Restraining the River

The River Ribble was an important shipping route to and from northwest England for centuries and various quays and ports had been established along the estuary in places such as Lytham, Freckleton, Tarleton, Preston and Southport.  The shape of the estuary has changed over the centuries but prior to the nineteenth century these changes were as a result of natural processes and some minor human modifications.  For the most part the River Ribble was free to move as it wished restricted only by the movement of the north and southern river channels.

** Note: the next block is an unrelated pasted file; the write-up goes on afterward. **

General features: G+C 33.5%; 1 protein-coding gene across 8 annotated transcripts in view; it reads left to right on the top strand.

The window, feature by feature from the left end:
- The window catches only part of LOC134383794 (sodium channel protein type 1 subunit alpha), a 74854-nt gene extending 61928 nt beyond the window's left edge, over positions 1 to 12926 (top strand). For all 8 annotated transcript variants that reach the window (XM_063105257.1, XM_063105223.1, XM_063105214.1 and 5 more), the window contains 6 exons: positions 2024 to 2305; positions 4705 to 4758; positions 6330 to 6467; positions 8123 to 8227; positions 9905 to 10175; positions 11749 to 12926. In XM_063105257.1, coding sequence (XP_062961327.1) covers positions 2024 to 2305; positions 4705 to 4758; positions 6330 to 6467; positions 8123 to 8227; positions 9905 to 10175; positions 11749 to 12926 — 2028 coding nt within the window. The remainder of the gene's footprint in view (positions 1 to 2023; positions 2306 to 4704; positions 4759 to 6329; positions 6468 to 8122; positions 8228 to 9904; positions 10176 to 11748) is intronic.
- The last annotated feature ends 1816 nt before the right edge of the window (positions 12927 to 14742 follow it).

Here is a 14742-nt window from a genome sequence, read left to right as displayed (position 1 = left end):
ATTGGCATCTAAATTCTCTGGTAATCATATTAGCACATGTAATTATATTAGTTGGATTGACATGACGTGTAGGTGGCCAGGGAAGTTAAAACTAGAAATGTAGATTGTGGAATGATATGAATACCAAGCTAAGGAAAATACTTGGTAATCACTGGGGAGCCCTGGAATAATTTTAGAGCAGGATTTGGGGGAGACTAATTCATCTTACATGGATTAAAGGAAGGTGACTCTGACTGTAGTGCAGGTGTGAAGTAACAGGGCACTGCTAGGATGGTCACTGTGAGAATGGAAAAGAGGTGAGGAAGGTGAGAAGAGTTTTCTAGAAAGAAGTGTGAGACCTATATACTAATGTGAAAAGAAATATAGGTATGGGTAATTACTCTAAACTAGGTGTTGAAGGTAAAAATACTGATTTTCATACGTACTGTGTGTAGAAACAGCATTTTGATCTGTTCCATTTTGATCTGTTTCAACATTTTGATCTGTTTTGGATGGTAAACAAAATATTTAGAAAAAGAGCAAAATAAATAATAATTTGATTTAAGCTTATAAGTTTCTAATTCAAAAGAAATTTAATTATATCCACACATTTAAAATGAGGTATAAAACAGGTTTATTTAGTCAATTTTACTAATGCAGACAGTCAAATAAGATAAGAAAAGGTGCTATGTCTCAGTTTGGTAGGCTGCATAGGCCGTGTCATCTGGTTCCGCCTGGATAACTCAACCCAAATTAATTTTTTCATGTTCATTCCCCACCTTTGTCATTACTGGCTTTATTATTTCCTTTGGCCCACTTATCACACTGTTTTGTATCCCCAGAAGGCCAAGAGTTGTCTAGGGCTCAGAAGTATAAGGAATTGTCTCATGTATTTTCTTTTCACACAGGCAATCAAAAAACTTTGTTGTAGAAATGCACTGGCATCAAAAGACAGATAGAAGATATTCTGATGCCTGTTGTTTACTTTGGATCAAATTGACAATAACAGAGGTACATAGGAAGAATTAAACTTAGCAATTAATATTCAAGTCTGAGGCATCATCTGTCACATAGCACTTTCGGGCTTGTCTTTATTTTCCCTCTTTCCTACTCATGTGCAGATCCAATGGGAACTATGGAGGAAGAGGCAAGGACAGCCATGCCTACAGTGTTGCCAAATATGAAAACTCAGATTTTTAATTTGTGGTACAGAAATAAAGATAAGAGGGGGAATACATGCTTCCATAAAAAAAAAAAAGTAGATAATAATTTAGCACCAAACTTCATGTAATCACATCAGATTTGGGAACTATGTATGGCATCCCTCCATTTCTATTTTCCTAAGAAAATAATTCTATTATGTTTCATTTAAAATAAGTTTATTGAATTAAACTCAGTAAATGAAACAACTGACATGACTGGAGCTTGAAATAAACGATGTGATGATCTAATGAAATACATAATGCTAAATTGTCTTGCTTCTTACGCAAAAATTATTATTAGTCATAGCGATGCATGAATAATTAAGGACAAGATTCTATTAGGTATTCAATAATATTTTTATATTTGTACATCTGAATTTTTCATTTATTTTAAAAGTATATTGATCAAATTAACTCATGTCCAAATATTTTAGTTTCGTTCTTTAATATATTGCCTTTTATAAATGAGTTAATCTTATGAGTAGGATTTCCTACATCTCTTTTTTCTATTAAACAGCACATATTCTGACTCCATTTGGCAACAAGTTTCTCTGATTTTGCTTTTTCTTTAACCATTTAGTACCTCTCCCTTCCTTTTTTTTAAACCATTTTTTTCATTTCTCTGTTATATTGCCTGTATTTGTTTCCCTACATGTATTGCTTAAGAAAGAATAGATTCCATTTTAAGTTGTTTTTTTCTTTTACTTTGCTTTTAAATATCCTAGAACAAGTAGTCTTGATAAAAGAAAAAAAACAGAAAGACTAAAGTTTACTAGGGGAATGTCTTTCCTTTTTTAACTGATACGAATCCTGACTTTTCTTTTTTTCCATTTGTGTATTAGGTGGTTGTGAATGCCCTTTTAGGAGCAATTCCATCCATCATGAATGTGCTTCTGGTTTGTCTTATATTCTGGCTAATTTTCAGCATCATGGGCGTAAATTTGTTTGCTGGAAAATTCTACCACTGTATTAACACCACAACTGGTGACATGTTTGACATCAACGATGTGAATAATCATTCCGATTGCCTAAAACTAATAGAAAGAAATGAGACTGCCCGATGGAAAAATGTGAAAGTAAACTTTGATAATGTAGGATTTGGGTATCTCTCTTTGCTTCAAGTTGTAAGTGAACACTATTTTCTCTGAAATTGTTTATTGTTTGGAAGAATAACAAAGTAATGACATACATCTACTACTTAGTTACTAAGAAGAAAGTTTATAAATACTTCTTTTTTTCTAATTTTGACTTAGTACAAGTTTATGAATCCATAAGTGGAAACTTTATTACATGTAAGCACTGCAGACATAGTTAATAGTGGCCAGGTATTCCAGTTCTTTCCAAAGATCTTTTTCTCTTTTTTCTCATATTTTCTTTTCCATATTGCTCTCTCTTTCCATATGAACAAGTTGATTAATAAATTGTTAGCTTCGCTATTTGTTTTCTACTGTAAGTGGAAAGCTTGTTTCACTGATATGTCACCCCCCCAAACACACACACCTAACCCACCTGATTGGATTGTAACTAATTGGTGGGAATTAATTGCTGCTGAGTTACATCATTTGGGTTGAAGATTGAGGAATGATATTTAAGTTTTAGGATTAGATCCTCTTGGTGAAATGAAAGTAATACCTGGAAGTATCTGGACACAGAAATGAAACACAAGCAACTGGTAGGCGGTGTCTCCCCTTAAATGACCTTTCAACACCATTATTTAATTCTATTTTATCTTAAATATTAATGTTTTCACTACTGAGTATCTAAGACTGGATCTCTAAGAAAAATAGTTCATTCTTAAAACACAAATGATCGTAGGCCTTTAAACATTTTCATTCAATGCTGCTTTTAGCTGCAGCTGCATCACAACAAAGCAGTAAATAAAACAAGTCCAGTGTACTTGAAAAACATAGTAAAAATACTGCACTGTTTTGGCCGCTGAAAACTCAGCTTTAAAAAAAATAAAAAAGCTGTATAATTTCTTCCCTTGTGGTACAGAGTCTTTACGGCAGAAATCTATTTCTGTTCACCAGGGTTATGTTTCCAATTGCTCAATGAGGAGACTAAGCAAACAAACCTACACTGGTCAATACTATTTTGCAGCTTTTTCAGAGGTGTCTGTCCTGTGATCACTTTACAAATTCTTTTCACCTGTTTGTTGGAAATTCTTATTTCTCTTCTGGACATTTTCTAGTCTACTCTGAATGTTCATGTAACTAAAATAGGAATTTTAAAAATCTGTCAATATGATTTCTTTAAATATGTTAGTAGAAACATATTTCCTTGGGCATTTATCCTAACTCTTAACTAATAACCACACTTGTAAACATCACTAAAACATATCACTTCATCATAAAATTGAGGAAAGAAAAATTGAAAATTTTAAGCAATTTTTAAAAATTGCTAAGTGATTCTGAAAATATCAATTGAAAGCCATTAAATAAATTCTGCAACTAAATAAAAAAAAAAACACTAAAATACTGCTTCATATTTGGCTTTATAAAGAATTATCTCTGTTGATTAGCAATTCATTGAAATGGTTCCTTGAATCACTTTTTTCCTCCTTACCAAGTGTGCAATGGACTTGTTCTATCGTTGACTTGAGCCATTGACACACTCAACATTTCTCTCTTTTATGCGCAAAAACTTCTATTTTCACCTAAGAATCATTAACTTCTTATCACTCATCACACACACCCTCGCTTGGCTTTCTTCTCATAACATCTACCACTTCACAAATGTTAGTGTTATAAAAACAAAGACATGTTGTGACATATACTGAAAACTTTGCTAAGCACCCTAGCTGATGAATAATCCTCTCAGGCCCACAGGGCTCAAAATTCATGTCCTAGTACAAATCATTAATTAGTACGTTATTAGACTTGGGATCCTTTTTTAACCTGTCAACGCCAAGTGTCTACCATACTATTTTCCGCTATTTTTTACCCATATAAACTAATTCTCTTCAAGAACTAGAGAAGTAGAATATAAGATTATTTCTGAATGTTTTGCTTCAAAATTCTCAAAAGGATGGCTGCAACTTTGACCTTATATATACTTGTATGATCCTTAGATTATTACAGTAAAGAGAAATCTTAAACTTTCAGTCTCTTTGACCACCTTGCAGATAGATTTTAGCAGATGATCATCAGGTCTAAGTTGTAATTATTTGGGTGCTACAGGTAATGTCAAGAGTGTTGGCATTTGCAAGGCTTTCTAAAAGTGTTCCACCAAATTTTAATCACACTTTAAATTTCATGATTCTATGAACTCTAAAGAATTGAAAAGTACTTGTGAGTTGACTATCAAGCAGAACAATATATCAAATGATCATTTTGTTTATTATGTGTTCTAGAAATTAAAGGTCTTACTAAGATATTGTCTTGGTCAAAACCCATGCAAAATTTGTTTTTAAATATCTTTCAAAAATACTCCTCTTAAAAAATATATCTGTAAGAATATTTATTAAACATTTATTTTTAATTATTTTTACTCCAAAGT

The most significant changes however occurred during the nineteenth century as a result of pressure for better port facilities to meet the needs of the expanding cotton trade.  The unpredictable nature of the estuary channels and poor facilities for unloading cargoes in Preston led to proposals to straighten and deepen the river channel and create a dock in Preston.  The construction of training walls either side of the navigation channel began in the 1840s.  As silt was excavated to open up the new channel, it began to fill up off shore channels.  Landowners seized their chance and began to reclaim large areas of former salt marsh, foreshore and mudflats; a process that has continued until fairly recently.

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